The Northern Flicker is a large bird measuring between 10-14 inches long. The back and wings are brown/tan and black-barred with a whitish or buffy breast with black spots and a wide black band across the breast.
Northern Flickers can be found throughout North America in parks, suburbs, farmlands, woodlands, and deserts. Their appearance differs depending on where they live.
There are 5 subspecies with 3 common in Canada and the lower 48 states.
In the East and North, it's the Yellow-shafted Flicker, which has a red patch on its neck and yellow feathers on the inside of its wings. The male has a black mustache.
In the West, lives the Red-shafted with its red underwings, undertail, and red mustache.
In the deserts of S.E. California and southern Arizona it the Gilded Flicker you'll see. It will have yellow wing linings and the males have a red mustache.
Where the bird ranges overlap, different flickers sometimes interbreed, creating more varied characteristics.
Unlike many others in the Pilelea family,(Woodpeckers) who feed while clinging to the sides of trees, these birds feed on the ground looking for ants, which are 45% of its diet.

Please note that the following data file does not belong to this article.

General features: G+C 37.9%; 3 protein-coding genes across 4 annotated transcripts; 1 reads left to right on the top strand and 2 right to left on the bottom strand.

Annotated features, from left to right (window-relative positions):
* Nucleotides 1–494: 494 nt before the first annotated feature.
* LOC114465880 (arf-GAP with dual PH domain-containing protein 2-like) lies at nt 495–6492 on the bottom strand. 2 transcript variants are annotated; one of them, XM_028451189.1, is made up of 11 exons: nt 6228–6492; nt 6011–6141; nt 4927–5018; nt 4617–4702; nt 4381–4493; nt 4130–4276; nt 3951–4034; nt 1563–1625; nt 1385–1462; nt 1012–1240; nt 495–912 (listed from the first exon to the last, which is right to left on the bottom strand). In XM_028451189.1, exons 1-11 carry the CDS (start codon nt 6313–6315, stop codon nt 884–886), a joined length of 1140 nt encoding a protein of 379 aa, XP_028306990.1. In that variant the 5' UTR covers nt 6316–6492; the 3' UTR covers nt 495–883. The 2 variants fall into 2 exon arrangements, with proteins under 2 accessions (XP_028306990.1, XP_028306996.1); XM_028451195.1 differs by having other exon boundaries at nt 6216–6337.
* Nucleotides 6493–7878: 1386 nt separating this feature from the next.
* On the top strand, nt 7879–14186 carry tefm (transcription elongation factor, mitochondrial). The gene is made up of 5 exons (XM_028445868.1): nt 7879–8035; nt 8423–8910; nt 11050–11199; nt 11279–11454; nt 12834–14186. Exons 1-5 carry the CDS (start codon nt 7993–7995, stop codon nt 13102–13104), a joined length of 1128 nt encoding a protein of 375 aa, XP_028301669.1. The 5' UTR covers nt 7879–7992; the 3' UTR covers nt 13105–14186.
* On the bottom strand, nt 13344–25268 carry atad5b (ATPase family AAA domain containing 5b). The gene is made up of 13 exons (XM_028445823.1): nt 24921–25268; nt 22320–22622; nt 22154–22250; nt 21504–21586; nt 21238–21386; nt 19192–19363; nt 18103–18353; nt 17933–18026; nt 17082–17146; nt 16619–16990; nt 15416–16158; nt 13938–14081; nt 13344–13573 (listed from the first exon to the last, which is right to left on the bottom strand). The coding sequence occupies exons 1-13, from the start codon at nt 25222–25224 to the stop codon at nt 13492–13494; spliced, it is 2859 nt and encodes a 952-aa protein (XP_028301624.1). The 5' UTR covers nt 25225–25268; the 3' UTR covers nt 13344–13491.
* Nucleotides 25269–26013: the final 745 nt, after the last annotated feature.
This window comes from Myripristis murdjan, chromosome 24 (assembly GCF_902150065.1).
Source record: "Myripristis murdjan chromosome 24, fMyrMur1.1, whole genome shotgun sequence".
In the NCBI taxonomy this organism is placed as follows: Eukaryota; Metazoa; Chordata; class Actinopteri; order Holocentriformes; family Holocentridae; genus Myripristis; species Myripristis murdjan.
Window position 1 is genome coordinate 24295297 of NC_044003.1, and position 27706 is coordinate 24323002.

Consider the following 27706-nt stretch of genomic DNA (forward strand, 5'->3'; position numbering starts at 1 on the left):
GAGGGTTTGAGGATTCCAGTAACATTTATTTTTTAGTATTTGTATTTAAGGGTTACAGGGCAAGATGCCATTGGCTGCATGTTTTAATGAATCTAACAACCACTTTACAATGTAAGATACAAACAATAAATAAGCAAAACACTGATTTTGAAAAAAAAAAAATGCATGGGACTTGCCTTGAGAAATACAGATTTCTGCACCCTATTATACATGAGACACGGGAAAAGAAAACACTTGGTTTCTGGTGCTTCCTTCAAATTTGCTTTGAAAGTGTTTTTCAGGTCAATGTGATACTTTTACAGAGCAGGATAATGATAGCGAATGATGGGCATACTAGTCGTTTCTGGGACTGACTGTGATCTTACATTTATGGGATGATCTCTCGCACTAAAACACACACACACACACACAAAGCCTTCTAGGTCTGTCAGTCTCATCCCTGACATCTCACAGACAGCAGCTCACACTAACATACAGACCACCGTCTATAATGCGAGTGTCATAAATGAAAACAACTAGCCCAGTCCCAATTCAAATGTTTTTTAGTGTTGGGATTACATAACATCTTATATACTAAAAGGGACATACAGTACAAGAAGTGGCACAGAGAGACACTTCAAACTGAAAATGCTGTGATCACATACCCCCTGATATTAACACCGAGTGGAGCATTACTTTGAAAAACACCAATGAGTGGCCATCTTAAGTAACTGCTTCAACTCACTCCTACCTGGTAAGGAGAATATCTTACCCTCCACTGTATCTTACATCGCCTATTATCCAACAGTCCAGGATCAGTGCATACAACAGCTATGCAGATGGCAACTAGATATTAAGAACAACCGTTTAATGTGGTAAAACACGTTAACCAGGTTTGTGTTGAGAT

Also known to catch insects in the air, this bird also eats fruit, berries, and seeds.
A good bird for farmers as they shift to crop fields in winter feeding on corn borers. This helps reduce the numbers of this pest.
Head bobbing accompanied by the birds "woikawoikawoika" call, is done by mated pairs as part of courtship. If done by members of the same sex, it's a dispute over territory or males competing for a mate.
Part of courtship includes drumming on hollow trees and more often than anyone likes, drumming on rain gutters, metal exhaust stacks and other man-made objects.
Northern Flickers will use a properly constructed bird house for nesting. As a cavity nester the Flicker will excavate a nest in a tree, post, or catus anywhere from 8-100 feet above the ground.
Both male and female will excavate the tree cavity which is usually done in a dead or decaying tree.
The female will lay 7-9 white eggs that will be incubated by both male and female for about 11-12 days. The male incubates the eggs through the night and the female during the day.
The young birds will leave the nest in about 25-28 days after hatching.
This bird eats more ants than any other North American bird. Its tongue extends almost three inches beyond its beak, which is ideally suited to this purpose.
Other insects eaten include; beetles, caterpillars, termites, fruits, and berries.
Chances are, if you have Northern Flickers a suet feeder will bring them in for a close look.
If you would like to attract these and woodpeckers to your yard, click the link below for some great ideas.
Heated Pedestal Baths
Heated Ground Bath
Heated Deck Mounted
Scallaped Deck Mounted